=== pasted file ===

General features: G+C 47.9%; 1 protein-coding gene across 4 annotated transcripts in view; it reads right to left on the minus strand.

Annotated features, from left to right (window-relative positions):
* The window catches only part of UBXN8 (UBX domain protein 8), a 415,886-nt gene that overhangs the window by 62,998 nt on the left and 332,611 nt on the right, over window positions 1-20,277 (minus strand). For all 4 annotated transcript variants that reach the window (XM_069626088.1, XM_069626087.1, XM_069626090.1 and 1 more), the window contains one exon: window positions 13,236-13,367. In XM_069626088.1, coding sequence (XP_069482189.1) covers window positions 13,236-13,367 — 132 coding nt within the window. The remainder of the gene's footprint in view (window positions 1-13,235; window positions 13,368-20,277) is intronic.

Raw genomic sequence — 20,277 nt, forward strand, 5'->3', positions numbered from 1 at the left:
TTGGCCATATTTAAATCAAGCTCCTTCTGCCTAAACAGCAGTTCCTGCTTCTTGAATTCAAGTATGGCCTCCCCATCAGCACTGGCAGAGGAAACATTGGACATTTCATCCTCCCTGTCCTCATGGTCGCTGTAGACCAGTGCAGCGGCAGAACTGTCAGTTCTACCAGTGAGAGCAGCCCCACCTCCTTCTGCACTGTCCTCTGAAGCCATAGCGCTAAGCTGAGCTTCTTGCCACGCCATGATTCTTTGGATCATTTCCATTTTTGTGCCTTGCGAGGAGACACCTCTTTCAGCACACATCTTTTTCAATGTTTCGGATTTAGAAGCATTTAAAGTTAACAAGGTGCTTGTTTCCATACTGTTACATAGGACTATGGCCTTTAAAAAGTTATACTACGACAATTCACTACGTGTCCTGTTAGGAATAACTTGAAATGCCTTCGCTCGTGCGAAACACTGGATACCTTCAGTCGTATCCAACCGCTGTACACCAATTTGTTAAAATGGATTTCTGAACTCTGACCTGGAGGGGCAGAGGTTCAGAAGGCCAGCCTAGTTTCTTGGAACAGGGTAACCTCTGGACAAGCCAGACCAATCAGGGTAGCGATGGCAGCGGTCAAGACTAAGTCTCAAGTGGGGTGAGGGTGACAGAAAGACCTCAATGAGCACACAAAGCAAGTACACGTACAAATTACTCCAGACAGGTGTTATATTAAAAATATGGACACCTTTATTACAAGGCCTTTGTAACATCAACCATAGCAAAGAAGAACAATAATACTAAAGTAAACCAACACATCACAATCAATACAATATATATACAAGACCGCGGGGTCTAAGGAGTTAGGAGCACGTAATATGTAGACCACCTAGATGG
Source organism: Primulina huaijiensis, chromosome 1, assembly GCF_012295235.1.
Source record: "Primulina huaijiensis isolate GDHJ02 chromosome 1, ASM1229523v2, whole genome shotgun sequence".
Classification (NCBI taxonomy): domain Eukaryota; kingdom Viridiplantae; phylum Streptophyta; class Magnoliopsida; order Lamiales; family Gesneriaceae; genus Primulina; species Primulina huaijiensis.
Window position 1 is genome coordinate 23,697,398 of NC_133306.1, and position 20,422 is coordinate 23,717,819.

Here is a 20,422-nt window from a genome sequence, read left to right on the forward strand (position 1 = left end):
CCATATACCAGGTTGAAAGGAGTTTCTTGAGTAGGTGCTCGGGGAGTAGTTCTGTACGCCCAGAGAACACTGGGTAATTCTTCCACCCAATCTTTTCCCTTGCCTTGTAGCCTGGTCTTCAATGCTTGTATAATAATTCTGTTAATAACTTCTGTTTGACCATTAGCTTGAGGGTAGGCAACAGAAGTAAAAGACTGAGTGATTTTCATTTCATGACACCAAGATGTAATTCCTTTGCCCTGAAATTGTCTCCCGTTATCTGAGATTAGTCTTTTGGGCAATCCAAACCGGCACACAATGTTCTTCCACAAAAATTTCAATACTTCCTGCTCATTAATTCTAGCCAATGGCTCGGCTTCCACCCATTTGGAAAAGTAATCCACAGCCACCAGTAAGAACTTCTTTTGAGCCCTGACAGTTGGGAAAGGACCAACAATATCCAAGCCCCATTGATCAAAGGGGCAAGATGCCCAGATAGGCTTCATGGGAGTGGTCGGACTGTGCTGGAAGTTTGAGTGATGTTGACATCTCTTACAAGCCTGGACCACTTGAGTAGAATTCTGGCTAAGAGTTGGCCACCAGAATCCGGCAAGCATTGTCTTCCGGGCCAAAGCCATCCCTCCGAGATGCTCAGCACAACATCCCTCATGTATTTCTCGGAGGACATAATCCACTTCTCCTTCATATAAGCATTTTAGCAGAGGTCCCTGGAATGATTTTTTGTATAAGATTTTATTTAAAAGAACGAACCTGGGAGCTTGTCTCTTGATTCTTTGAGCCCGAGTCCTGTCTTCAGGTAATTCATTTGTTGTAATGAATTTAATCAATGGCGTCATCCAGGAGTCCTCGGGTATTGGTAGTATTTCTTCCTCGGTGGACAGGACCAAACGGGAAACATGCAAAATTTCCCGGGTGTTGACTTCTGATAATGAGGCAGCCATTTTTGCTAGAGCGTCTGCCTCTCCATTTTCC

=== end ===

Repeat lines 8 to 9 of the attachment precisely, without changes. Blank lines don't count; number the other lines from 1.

Classification (NCBI taxonomy): domain Eukaryota; kingdom Viridiplantae; phylum Streptophyta; class Magnoliopsida; order Lamiales; family Gesneriaceae; genus Primulina; species Primulina huaijiensis.
Window position 1 is genome coordinate 23,697,398 of NC_133306.1, and position 20,422 is coordinate 23,717,819.